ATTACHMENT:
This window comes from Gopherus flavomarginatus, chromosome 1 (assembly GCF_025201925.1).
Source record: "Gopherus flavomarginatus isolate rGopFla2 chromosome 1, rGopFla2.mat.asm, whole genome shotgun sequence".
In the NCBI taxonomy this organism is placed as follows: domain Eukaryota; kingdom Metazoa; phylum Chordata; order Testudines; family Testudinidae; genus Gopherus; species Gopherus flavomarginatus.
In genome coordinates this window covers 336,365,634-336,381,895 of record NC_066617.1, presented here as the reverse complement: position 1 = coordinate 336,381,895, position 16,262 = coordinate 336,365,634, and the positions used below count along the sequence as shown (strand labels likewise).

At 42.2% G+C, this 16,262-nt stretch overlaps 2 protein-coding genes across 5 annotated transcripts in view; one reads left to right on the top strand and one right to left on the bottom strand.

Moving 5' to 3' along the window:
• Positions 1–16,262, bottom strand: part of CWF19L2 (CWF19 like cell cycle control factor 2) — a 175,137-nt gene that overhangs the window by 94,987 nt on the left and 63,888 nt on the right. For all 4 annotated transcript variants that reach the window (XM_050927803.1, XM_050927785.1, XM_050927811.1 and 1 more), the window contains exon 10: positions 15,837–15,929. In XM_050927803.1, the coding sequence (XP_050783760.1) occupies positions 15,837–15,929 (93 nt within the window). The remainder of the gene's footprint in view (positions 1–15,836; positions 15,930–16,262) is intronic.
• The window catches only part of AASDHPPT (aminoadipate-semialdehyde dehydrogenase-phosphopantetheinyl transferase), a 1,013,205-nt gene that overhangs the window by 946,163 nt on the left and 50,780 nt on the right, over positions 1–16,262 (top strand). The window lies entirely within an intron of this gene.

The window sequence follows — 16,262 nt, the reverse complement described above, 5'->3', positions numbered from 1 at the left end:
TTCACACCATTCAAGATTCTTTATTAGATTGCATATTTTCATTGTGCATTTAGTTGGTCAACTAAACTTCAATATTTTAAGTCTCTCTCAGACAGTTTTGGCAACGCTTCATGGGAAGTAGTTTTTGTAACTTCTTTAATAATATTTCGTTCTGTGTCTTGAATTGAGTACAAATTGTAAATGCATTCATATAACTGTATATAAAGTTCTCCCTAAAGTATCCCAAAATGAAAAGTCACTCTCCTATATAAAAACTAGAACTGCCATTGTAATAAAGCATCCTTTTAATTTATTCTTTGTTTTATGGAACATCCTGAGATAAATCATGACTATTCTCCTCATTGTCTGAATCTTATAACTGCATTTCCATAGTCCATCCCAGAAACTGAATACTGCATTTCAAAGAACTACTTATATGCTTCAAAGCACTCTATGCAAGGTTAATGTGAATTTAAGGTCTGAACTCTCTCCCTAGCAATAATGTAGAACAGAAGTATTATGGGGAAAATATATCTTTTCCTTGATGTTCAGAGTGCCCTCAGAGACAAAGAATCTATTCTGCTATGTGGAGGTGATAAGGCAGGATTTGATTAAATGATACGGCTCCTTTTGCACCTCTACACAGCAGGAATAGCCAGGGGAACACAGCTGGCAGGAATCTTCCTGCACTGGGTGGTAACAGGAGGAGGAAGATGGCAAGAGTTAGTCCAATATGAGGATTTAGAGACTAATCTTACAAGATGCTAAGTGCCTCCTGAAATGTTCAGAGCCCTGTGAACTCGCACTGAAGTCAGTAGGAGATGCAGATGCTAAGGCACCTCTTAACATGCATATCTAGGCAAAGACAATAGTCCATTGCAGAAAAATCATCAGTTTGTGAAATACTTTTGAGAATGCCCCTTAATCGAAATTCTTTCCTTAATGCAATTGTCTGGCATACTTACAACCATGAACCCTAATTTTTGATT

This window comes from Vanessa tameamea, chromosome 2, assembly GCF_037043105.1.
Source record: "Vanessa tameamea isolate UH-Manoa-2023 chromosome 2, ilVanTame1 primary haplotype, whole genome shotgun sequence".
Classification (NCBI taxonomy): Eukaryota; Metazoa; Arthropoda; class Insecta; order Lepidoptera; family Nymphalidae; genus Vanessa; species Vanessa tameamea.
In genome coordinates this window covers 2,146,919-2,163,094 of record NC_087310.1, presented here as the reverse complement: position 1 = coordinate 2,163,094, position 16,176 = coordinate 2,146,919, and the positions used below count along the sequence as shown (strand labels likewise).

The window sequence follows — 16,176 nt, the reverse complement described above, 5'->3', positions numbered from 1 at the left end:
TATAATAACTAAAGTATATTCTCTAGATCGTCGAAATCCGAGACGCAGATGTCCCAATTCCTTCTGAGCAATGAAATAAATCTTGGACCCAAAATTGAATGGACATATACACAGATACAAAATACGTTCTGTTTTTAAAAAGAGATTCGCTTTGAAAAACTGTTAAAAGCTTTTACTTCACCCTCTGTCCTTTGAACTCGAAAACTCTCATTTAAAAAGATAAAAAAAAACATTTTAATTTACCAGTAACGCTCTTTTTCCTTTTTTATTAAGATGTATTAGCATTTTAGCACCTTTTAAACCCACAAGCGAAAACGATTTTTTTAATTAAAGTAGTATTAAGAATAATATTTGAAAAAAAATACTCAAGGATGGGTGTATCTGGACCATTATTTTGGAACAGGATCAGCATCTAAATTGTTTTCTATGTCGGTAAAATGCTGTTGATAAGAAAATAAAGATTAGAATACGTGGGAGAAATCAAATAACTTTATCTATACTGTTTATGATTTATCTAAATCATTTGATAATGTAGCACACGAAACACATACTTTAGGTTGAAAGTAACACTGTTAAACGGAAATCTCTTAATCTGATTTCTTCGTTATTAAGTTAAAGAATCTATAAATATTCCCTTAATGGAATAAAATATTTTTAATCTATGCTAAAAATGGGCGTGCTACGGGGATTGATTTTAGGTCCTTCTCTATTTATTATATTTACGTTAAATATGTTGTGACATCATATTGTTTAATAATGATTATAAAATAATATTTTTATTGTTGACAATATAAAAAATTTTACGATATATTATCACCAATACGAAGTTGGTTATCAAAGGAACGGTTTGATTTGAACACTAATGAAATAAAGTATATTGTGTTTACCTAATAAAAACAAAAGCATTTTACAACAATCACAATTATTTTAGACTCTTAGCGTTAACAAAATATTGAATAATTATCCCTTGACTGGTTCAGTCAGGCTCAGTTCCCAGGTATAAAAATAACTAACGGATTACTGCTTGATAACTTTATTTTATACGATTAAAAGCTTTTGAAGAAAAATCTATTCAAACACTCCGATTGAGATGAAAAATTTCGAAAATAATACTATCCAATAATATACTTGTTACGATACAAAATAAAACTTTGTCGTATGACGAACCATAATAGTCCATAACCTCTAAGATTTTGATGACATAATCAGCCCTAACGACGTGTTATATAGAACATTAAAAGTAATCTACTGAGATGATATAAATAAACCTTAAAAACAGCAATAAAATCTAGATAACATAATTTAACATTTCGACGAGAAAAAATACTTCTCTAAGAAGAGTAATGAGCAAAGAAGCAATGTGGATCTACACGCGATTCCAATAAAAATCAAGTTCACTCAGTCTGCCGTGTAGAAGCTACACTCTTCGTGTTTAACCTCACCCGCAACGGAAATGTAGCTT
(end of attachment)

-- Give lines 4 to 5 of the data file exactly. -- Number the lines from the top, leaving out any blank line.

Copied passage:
In genome coordinates this window covers 336,365,634-336,381,895 of record NC_066617.1, presented here as the reverse complement: position 1 = coordinate 336,381,895, position 16,262 = coordinate 336,365,634, and the positions used below count along the sequence as shown (strand labels likewise).

At 42.2% G+C, this 16,262-nt stretch overlaps 2 protein-coding genes across 5 annotated transcripts in view; one reads left to right on the top strand and one right to left on the bottom strand.